The influence of free-agent filing on MLB player performance.
Major League Baseball players who file for free agency are motivated to put together a good season before they file (known as their "contract year"). This brief note examines their performance in the years before and after their free-agent filings.
Of the 210 baseball players who filed for free agency at the end of the 2003 season [The Sporting News 2004 Baseball Guide, p. 229], 88 hitters and 75 pitchers returned the following season. They were divided into three age groups of roughly equal size: (1) 32 years of age or younger as of April 1, 2004; (2) 33, 34, or 35 years of age; and (3) over 35 years of age. For each of the three age groups, hitters' on-base percentage plus slugging average (OPS) and pitchers' walks plus hits divided by innings pitched (WHIP) in 2003 were compared to the seasons before and after the players filed for free agency. All performance data are from The Sporting News 2005 Baseball Register.
Among hitters, OPS increased (and hence performance improved) in the contract year over the season before for all but the oldest age group, although none of the changes was statistically significant. However, OPS decreased (and hence performance declined) for all three age groups in the season after the contract year: (1) youngest (n = 25), .745 to .707 (p = .21); (2) middle (n = 31), .727 to .648 (p = .013); and (3) oldest (n = 32), .762 to .724 (p = .07).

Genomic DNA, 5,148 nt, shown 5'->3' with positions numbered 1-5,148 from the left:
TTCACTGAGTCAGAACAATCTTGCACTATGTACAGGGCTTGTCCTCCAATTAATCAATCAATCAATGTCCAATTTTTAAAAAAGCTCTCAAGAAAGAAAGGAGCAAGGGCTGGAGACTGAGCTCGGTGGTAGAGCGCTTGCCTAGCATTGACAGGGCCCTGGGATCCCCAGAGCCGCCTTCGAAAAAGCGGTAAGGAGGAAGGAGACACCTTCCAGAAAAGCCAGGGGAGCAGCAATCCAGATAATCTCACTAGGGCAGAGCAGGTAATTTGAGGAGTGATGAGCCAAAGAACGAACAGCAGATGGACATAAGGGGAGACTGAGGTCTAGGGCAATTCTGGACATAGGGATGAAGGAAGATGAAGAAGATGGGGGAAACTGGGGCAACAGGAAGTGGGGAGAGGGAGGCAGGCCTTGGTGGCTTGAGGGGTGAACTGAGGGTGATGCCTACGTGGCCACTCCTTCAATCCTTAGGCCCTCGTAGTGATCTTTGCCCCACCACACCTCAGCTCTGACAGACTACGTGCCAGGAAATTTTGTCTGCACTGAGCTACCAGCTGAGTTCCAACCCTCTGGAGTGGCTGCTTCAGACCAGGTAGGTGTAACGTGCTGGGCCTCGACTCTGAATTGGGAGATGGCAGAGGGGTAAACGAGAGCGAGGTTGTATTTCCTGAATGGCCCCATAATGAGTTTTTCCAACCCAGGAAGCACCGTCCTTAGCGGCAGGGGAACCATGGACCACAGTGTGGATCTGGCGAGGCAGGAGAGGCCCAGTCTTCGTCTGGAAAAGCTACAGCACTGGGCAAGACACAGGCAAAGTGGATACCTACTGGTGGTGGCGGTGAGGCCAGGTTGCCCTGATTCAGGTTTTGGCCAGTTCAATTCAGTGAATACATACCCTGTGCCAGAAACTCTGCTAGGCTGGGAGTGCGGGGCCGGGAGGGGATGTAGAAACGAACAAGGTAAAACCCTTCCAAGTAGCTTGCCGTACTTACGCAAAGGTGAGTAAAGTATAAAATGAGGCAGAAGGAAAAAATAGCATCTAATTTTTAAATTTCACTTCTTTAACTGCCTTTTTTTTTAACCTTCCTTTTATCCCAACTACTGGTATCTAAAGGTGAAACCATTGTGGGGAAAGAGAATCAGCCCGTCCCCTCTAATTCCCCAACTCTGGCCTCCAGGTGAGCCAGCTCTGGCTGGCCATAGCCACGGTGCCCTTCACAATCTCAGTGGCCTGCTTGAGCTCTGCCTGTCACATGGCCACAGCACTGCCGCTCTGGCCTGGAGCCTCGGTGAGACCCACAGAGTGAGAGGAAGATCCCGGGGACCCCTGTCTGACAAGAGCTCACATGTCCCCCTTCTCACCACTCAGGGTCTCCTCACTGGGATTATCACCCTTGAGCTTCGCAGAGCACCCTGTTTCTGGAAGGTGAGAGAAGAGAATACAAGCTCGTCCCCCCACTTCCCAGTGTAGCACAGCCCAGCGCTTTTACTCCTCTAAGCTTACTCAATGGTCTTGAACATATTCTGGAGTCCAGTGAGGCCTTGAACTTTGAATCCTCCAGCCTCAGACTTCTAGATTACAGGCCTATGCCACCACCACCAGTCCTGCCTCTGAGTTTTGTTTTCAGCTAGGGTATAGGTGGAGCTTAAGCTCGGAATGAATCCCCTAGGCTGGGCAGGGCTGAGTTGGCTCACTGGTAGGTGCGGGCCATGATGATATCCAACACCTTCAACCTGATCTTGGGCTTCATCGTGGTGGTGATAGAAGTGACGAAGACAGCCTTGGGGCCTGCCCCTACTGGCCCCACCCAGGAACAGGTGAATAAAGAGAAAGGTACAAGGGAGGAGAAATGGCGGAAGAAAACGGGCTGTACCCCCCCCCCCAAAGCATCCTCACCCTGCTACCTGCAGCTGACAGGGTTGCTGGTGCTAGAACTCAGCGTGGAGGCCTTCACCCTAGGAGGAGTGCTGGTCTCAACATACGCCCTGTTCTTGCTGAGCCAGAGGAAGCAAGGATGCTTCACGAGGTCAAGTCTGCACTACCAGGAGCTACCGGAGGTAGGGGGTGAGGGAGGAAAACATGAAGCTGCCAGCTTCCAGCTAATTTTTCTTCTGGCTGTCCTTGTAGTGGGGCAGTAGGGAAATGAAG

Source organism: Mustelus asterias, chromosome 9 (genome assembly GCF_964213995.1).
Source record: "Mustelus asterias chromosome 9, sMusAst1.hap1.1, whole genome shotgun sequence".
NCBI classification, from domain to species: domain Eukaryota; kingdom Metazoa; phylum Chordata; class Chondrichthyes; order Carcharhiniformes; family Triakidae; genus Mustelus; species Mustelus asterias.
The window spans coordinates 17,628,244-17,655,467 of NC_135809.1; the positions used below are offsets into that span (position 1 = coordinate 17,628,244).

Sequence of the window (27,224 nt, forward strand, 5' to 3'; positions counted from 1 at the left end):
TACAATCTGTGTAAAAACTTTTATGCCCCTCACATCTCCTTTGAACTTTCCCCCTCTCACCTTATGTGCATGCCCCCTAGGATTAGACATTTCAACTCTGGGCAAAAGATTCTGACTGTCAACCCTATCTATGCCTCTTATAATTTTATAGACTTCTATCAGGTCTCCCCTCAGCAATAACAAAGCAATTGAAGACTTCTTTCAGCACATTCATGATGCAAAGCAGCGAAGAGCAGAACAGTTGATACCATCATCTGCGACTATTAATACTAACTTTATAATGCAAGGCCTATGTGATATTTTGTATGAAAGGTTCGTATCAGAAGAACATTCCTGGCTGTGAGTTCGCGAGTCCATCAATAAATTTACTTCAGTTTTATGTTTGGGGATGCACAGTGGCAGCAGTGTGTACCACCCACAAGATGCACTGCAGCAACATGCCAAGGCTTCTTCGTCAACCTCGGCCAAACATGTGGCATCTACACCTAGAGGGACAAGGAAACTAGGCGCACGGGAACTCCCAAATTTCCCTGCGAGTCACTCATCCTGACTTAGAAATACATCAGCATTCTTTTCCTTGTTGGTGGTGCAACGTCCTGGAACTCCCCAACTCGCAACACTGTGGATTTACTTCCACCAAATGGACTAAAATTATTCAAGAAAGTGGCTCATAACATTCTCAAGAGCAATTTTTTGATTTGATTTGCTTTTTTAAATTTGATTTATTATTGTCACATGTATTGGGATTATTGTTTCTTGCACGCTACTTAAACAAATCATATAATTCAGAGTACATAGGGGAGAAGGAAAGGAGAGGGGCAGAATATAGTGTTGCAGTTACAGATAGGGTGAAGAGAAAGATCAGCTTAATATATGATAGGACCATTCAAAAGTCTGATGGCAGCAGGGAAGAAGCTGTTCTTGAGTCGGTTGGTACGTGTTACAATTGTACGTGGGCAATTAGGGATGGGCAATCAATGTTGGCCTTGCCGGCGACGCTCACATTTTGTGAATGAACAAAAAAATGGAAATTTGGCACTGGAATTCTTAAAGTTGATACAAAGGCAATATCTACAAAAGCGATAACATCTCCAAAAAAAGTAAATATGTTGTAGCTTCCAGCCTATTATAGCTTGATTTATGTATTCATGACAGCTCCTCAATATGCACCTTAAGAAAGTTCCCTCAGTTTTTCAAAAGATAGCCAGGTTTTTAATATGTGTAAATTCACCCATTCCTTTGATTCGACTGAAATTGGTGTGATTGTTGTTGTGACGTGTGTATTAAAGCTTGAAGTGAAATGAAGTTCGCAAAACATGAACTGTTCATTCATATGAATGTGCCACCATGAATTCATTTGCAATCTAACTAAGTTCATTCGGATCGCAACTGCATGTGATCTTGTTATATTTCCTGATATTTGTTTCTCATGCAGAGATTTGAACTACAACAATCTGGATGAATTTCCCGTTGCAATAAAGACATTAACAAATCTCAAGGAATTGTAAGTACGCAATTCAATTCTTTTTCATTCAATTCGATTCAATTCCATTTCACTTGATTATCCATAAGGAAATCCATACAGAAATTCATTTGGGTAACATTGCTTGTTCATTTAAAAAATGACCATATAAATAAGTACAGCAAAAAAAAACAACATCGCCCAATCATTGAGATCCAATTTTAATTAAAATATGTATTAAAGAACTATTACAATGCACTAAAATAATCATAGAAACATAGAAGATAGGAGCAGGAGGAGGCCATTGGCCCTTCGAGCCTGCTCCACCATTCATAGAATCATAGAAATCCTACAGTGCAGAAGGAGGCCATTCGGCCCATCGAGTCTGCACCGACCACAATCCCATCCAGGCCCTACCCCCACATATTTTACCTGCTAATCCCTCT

Among pitchers, WHIP decreased (and, hence, performance improved) in the contract year over the season before for all but the oldest age group, although none of the changes was statistically significant. However, WHIP increased (and hence performance declined) for all three age groups in the season after the contract year: (1) youngest (n = 29), 1.36 to 1.39 (p = .61); (2) middle (n = 23), 1.33 to 1.52 (p < .001); and (3) oldest (n = 23), 1.39 to 1.55 (p = .23).
The paired t-tests for both hitters and pitchers show uniformly lower (and, in some cases, significantly lower) performance levels one season after filing for free agency compared to those in the contract year. The youngest players exhibit the smallest decline, largely because they (unlike their older counterparts) will have the opportunity to sign another contract before they retire. Similar results were obtained using other common measures of player performance (slugging averages for hitters and earned run averages for pitchers). If individuals work harder their contract year (and less hard the years after), then management has an incentive to sign players to shorter contracts. (JEL J41, L83)
EVAN C. HOLDEN AND PAUL M. SOMMERS *
* Middlebury College--U.S.A.
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|Author:||Holden, Evan C.; Sommers, Paul M.|
|Publication:||Atlantic Economic Journal|
|Date:||Dec 1, 2005|
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